Why the math on de-funding Experimental Lakes makes no sense

As in healthcare, prevention is a cost-saving measure


Here’s an interesting story:

In the mid 1970s a group of scientists decided to see what happens to a lake when water acidity levels rise. The researchers were fortunate enough to live in a country with one of the world’s highest rates of renewable freshwater per capita. There was enough water, and enough of it far away from human developments, that they they could treat entire lakes as their real-life laboratory.

They picked one such lake and, from 1976 to the early 1980s, poured measured amounts of sulfuric acid into it. The transformation was stunning: “Several key species, including Mysis shrimp, crayfish, and fathead minnows, disappeared entirely from the lake. The lake trout and white sucker populations began to experience reproductive failure.” By 1981 most adult trouts in the lake were so undernourished they looked more like sardines.

In 1984, the scientists began scaling back their dumping activity to allow the acidity levels in the lake to return to their original level. Again, they watched and took notes: “Almost immediately, the lake ecosystem began to respond… The white suckers successfully reproduced and the adult trout were able to feed on the young suckers. The condition of the trout improved markedly… Soon, the trout as well were successfully reproducing.”

The experiment, as many of you surely figured out, took place at the Experimental Lakes research area, in northwestern Ontario. In 2012 the Harper government decided to de-fund this 58-lake facility as part of a series of budget cuts to Department of Fisheries and Oceans. Funding, which Premier Kathleen Wynne announced today will now come from Ontario, amounted to $2 million per year.

Now, here’s another interesting story:

Concerned about water shortages due to persistent dry weather, in 2007 Australians decided to build a desalination plant in Sydney. The $1.9 billion project took years to complete, but while workers were labouring away at it, drought conditions eased. By the time it was finished, there was no need for the facility. The government announced last year it would mothball it — but Australian taxpayers are still paying $15 million a month to cover construction costs.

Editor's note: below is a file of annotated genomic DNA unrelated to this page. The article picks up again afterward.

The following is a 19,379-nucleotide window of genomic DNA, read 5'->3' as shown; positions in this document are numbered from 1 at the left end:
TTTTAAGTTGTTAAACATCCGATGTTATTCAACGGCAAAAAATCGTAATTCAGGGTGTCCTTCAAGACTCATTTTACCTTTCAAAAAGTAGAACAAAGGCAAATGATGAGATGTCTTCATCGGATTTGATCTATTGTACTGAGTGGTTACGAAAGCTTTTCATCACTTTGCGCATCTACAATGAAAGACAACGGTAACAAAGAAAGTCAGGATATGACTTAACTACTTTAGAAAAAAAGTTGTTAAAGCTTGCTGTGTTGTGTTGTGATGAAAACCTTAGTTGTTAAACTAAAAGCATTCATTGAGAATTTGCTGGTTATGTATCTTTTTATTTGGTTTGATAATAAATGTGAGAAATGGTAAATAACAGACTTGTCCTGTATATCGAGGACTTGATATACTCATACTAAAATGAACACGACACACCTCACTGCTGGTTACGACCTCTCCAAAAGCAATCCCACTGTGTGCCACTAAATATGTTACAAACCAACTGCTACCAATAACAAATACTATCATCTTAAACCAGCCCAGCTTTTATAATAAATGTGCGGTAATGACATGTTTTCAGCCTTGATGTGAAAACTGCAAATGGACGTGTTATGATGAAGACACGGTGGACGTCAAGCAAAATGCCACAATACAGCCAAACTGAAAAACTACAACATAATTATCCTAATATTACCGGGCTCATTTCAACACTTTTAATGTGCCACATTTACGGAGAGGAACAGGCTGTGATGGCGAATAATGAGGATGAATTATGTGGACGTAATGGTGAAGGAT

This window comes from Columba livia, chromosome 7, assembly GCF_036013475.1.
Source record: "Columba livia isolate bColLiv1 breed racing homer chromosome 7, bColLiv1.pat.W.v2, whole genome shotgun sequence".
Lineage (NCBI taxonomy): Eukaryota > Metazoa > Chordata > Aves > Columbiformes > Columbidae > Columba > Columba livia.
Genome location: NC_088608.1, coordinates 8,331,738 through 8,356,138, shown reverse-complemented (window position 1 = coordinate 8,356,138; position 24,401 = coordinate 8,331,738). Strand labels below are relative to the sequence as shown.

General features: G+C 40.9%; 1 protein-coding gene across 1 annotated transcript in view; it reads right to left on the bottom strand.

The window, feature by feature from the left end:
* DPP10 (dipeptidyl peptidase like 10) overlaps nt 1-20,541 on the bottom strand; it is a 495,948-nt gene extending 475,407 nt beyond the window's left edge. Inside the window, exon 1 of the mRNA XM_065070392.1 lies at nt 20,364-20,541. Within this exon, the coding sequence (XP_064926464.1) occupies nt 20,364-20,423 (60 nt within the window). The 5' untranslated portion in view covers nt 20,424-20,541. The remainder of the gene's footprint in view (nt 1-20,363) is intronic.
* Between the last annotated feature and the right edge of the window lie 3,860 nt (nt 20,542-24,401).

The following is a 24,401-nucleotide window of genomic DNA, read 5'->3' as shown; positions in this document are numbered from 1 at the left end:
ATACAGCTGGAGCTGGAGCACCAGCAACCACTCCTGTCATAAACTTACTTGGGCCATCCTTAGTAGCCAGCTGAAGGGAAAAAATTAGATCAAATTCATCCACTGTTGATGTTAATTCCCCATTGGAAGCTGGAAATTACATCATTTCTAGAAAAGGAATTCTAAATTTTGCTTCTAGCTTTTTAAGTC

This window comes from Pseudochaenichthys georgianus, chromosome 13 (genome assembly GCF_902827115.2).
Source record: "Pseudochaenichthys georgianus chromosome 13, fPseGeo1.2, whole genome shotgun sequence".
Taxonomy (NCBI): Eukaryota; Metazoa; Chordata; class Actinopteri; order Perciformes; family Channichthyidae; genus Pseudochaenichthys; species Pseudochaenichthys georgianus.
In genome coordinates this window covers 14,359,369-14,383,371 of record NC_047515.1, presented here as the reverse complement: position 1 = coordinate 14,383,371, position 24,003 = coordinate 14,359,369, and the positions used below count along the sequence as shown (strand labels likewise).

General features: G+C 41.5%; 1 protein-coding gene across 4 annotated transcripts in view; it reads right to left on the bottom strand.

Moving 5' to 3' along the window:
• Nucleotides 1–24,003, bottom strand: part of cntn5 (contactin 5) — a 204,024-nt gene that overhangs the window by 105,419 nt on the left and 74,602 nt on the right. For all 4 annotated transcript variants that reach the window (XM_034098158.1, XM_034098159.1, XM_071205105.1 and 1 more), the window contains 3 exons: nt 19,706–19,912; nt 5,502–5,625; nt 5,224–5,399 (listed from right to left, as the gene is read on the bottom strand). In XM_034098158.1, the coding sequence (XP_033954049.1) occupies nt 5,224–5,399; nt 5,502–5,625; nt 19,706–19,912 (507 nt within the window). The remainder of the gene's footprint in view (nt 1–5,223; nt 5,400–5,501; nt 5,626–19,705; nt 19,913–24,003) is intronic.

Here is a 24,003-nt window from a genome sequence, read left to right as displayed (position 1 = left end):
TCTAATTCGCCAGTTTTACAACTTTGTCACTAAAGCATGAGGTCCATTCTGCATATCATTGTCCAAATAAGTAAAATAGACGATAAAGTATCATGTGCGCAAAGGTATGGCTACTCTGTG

This latter story is referenced new OECD study on water management. The first building block in devising sound water policies, the report argues, is knowledge: Having a pretty good idea of how human activity affects your water resources is essential to being able to devising the most cost-efficient management policies. Sydney, of course, is an example of what happens when the government doesn’t have a clue. “In Sydney, Australia, for example,” notes the OECD, “analysis shows that if scarcity pricing had been introduced at an appropriate time it could have reduced water demand to a level which no longer required the development of a costly new desalination plant.”

And that’s why axing funding for the Experimental Lakes as a budget-slashing measure makes as much as eliminating preventive care in order to reduce public health costs.

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